I paused at my front door to consider whether flip flops were appropriate foot wear for snake killing.  I took a look at the length of my machete and decided time was of the essence, rather than appropriate footwear.  I carefully rounded the corner and found the snake was halfway under some large rocks next to my house.  Only its back half was showing.  I knew everyone had always told me you were supposed to cut off the head.  But with a thought of what I would have to do to get at its head, and wondering how swiftly it would move once I disturbed it, I decided the best course of action was surprise attack wherever I could.  I raised my machete over my head and brought it down as hard as I could across the snake’s back (if there is such a thing).  Unfortunately, it didn’t have the result I wanted.  Apparently, when they sell you a machete, they leave it rather dull for the store and sale handling, and expect you to sharpen it later.  Rather than severing the snake, it merely injured it.  After one more whack, the snake brought its head out.  I then attempted to chop off its head, to no avail.  It took numerous hackings to get the thing dead.  When it was all over, with heart racing and hands shaking, I looked at the bloody machete – it felt like a scene from a horror movie.

I then called Ed to let him off the hook.  He scolded me for not waiting and said he’d be down anyway.  When he arrived, I explained that the snake was on the move and headed for my house.  We then found a new hole, just under my window next to my house.  Apparently the snake had recently made it his home and was headed that way.  Ed then said I did the right thing.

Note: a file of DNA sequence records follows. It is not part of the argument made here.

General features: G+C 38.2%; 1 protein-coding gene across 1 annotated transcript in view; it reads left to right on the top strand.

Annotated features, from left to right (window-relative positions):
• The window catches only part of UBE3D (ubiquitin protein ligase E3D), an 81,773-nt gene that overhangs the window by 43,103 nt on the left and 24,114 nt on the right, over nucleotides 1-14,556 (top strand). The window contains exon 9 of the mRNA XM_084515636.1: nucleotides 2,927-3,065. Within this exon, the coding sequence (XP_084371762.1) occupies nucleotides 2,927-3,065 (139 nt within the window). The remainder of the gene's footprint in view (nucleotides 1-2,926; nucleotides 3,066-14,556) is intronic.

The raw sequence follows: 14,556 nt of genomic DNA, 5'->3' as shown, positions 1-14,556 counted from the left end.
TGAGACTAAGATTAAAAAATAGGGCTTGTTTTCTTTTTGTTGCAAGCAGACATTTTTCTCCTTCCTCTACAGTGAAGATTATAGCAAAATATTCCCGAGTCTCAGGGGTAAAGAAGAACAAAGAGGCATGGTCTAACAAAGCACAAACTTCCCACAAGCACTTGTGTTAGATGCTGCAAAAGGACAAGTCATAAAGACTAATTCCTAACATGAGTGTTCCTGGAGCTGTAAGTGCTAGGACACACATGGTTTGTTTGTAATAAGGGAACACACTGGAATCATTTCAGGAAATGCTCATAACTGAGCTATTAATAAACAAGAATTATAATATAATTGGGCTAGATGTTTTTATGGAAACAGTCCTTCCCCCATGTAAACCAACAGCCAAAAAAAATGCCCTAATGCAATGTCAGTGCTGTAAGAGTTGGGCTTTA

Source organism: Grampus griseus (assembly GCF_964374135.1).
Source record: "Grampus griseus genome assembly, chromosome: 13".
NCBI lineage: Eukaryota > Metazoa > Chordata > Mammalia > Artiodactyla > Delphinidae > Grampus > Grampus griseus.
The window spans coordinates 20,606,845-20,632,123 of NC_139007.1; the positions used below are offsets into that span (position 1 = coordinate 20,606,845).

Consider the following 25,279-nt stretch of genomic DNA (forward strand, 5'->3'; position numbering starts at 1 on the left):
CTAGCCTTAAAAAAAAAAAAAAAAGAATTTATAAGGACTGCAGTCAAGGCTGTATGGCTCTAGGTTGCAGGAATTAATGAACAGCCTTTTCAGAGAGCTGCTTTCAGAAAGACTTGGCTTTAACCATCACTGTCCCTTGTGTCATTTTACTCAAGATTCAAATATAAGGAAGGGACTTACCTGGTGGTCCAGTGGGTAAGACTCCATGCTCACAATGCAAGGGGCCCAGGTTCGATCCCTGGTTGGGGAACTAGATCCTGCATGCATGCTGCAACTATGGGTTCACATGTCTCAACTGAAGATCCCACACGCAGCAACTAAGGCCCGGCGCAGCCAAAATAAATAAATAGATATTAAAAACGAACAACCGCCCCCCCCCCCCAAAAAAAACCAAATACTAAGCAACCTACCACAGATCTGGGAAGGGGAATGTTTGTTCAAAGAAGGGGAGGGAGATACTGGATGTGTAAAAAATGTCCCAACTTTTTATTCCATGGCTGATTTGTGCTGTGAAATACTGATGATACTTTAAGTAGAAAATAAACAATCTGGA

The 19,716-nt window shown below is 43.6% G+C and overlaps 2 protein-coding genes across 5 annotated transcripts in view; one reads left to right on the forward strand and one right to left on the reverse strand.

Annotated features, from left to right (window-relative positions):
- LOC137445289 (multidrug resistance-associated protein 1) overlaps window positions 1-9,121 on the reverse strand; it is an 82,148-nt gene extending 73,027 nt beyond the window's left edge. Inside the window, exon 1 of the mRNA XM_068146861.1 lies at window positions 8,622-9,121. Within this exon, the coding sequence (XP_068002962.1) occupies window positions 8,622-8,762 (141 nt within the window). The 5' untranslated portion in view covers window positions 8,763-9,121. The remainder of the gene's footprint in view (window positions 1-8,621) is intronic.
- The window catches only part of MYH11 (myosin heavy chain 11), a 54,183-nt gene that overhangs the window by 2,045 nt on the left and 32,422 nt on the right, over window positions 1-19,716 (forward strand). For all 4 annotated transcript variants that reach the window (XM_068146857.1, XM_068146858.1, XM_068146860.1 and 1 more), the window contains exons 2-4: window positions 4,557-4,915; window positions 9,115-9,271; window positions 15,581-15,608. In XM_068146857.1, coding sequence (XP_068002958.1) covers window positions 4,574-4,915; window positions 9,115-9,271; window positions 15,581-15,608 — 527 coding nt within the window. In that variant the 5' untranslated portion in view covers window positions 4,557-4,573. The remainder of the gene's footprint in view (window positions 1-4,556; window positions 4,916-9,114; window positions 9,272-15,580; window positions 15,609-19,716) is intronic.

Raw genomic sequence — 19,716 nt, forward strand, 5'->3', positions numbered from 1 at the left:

Ed and subsequently several others (my friend Terry, our gardener Jaime, and my Ecuadorian friend Luis) identified it as a boa constrictor.  They tried to convince me it was a “good” snake.  I felt a little guilty for just a moment, but then remembered that the Bible never calls any snake good.  I am a redeemed daughter of Eve and I HATE SNAKES!!!

There is a snake here in Ecuador, called the Echis, that is one of the most deadly in the world.  A bite from one will kill you in ten minutes.  I encountered one at my first rental, just a few months after I arrived, when I opened the door to find it on the door frame!  Its head was eye level with mine.  I slowly stepped back and called upstairs to Bill on their balcony.  When he came down and saw it, he took a step back in astonishment.  The goal was to get it gone without damaging the door.  After some thought and little weaponry, he hit it with a broom and it fell off and disappeared in an instant.  I suspected at the time and later identified what it was.  Since then, some of my volunteer workers recently made another suspected siting of one in our development.  So my reaction to snakes is to kill first and ask “what” later.  Fortunately, constrictors move slowly and are harmless.  Echis are very fast and highly aggressive.  So I take this all as a lesson to sharpen my machete!